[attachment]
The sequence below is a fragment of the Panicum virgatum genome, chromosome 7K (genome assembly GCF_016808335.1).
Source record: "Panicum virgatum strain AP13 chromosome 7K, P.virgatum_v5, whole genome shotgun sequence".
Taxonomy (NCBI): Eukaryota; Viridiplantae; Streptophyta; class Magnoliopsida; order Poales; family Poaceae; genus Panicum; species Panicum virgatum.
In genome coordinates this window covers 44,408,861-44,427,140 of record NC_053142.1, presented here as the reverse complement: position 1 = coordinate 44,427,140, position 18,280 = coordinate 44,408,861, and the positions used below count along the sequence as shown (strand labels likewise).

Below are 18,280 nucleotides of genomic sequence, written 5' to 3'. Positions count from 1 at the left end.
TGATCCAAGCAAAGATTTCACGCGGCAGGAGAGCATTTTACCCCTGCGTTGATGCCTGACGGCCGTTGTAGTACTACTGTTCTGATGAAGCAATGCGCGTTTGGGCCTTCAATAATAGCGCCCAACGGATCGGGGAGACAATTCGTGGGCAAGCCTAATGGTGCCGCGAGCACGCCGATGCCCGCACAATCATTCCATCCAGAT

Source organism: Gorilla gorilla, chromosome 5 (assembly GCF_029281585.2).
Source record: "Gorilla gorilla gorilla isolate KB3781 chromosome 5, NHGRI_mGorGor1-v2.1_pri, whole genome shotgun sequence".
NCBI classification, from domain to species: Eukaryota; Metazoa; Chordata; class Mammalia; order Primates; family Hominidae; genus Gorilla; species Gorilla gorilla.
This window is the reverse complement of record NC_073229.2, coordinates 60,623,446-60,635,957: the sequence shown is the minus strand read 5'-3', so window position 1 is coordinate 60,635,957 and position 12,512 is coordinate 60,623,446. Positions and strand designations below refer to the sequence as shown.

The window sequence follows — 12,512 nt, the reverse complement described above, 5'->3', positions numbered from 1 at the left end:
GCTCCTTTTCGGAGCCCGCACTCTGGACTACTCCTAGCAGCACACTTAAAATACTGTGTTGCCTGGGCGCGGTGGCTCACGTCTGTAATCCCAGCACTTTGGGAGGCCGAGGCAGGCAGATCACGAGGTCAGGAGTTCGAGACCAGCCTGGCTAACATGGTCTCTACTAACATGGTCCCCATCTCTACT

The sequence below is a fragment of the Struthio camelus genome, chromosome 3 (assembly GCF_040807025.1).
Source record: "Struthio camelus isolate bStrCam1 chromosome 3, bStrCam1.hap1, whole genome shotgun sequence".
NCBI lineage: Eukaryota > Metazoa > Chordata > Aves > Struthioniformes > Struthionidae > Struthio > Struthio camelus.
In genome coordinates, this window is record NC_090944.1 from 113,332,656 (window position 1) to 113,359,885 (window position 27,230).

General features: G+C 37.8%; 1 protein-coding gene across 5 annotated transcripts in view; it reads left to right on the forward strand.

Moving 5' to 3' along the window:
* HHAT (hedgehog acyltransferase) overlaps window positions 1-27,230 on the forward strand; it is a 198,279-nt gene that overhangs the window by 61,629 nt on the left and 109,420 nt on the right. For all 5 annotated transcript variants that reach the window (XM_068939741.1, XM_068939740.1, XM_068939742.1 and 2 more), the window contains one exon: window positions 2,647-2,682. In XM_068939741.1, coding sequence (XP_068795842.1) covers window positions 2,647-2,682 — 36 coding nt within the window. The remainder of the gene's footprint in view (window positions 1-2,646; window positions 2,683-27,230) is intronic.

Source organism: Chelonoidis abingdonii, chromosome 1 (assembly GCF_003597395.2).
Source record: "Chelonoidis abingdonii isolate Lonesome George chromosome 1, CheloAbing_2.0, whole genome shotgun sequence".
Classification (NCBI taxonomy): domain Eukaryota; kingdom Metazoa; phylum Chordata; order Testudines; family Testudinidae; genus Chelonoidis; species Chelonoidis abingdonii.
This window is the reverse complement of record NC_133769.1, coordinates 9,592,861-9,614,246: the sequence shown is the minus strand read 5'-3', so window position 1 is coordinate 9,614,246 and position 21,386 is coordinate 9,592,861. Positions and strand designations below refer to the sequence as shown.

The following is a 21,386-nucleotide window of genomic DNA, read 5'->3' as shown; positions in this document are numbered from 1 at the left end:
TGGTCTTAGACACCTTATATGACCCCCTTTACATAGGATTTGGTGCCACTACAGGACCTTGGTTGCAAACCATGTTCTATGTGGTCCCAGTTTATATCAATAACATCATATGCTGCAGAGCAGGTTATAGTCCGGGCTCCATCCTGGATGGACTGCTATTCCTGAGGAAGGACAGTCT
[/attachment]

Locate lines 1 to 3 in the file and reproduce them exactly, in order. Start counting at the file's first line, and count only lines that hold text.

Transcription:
The sequence below is a fragment of the Panicum virgatum genome, chromosome 7K (genome assembly GCF_016808335.1).
Source record: "Panicum virgatum strain AP13 chromosome 7K, P.virgatum_v5, whole genome shotgun sequence".
Taxonomy (NCBI): Eukaryota; Viridiplantae; Streptophyta; class Magnoliopsida; order Poales; family Poaceae; genus Panicum; species Panicum virgatum.